Employment Insurance (EI) sickness benefits are an important measure for supporting workers who are in the difficult circumstance of having to temporarily leave their job due to illness, injury or quarantine. These benefits are available to qualifying claimants who are unable to work, and allow them time needed to restore their health before they can return to work. EI sickness benefits are paid at 55% of the applicant’s average weekly insurable earnings up to the maximum entitlement amount. The amount for 2022 is $638 per week.

As committed in Budget 2021, the Government is permanently extending the number of weeks available under EI sickness benefits from 15 weeks to 26 weeks to provide workers with additional time and flexibility to recover before their return to work. These extra weeks will be available for new EI claims established on or after December 18, 2022.

The extension to EI sickness benefits from 15 weeks to 26 weeks will only apply to EI sickness benefits and will not have any immediate impact on the requirements that wage loss replacement plans must meet to qualify for a premium reduction under the Premium Reduction Program (PRP). These requirements will remain unchanged for the time being.

To be eligible, claimants of EI sickness benefits need to demonstrate that:

    • they are unable to work for medical reasons;
    • their regular weekly earnings from work have decreased by more than 40% for at least          one week;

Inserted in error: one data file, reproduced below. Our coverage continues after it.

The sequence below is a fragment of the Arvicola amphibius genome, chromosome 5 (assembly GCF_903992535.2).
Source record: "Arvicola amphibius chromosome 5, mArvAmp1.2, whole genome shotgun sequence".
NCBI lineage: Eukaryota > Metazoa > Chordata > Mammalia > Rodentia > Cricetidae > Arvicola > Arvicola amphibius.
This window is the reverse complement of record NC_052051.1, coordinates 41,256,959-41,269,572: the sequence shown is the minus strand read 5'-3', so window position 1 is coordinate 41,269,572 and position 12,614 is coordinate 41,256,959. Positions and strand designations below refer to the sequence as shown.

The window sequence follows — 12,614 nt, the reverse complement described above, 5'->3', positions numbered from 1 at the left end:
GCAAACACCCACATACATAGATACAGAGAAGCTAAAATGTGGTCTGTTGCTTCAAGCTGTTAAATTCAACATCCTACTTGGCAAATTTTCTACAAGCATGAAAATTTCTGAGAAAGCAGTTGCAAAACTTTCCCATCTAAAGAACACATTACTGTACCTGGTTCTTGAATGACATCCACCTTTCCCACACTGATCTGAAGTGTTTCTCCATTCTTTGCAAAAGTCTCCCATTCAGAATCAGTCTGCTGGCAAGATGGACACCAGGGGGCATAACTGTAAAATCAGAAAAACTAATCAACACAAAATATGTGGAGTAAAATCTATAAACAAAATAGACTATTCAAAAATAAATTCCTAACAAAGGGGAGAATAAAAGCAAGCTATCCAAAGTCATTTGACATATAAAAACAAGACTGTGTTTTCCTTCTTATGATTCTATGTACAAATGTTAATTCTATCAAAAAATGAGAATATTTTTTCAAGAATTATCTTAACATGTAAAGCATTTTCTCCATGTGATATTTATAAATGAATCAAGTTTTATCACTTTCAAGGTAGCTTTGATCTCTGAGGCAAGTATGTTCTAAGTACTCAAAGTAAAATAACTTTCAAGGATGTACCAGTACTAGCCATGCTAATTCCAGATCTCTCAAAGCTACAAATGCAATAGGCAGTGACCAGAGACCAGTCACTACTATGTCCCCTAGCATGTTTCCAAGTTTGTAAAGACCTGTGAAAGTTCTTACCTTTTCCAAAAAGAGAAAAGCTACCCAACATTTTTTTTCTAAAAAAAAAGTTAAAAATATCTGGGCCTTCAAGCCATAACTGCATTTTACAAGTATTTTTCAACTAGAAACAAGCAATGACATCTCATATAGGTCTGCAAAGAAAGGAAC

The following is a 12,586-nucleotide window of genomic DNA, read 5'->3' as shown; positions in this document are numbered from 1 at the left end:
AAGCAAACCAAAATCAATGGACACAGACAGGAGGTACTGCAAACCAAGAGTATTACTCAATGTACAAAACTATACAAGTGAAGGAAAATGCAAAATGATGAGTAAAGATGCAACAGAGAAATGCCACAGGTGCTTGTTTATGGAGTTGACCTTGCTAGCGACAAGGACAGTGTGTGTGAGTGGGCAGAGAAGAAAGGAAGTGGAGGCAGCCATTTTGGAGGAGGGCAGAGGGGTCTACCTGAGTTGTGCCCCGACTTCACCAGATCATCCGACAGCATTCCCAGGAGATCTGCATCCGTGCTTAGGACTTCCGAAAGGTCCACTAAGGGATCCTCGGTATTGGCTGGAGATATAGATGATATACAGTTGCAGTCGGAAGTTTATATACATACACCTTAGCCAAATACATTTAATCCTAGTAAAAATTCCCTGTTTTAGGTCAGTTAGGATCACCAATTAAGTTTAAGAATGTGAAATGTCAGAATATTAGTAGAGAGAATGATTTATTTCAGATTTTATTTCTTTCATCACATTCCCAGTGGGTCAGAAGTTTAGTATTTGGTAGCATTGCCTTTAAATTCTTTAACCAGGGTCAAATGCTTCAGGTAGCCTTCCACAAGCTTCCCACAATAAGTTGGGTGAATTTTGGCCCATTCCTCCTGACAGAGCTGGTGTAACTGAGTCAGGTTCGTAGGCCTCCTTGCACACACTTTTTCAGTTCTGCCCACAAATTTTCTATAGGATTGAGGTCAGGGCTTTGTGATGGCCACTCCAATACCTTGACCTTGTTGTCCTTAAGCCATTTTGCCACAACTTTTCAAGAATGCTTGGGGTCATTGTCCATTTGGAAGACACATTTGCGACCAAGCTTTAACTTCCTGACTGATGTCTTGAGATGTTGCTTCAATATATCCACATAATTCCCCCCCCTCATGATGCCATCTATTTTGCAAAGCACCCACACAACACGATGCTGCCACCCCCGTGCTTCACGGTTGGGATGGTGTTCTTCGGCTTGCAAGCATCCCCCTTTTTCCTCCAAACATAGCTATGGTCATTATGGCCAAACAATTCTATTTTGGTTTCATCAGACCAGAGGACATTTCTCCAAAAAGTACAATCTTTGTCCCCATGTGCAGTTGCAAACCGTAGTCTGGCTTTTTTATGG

• they accumulated at least 600 insured hours of work in the 52 weeks before the start of their claim or since the start of their last claim, whichever is shorter; and
    • if it weren’t for their medical condition, they would otherwise be available for work.

Claimants also need to get a medical certificate signed by a medical practitioner when they apply for sickness benefits. The medical practitioner must practise in Canada or the United States and the illness they’re treating must be in their field. The following medical practitioners can complete and sign the claimant’s medical certificate:

    • medical doctor;
    • chiropractor;
    • optometrist;
    • psychologist;
    • dentist;
    • midwife (except Prince Edward Island);
    • nurse practitioner; and,  
    • registered nurse (in isolated areas when a doctor is unavailable).

Earlier this year, the Government concluded a two-year consultation on modernizing the EI program which covered the Premium Reduction Program. Input from these consultations, and lessons learned from the pandemic will inform the development of the Government’s plan on EI modernization.

As of August 12, 2018, the EI Working While on Claim (WWC) rules were extended to EI sickness and EI maternity benefits, including for eligible self-employed persons in order to improve the sickness benefit. This enables greater flexibility for EI sickness and maternity benefits claimants so they can keep more of the EI benefits if they choose to gradually return to work. 

Also, EI claimants in receipt of parental benefits, compassionate care benefits and their EI Family Caregiver benefit can switch to the sickness benefit if they become ill, injured or quarantined while on claim. They may be able resume collecting the balance of the other benefits thereafter, if they meet the requirements.

Associated Links

Employment Insurance sickness benefits
Reforming Canada’s Employment Insurance program

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SOURCE Employment and Social Development Canada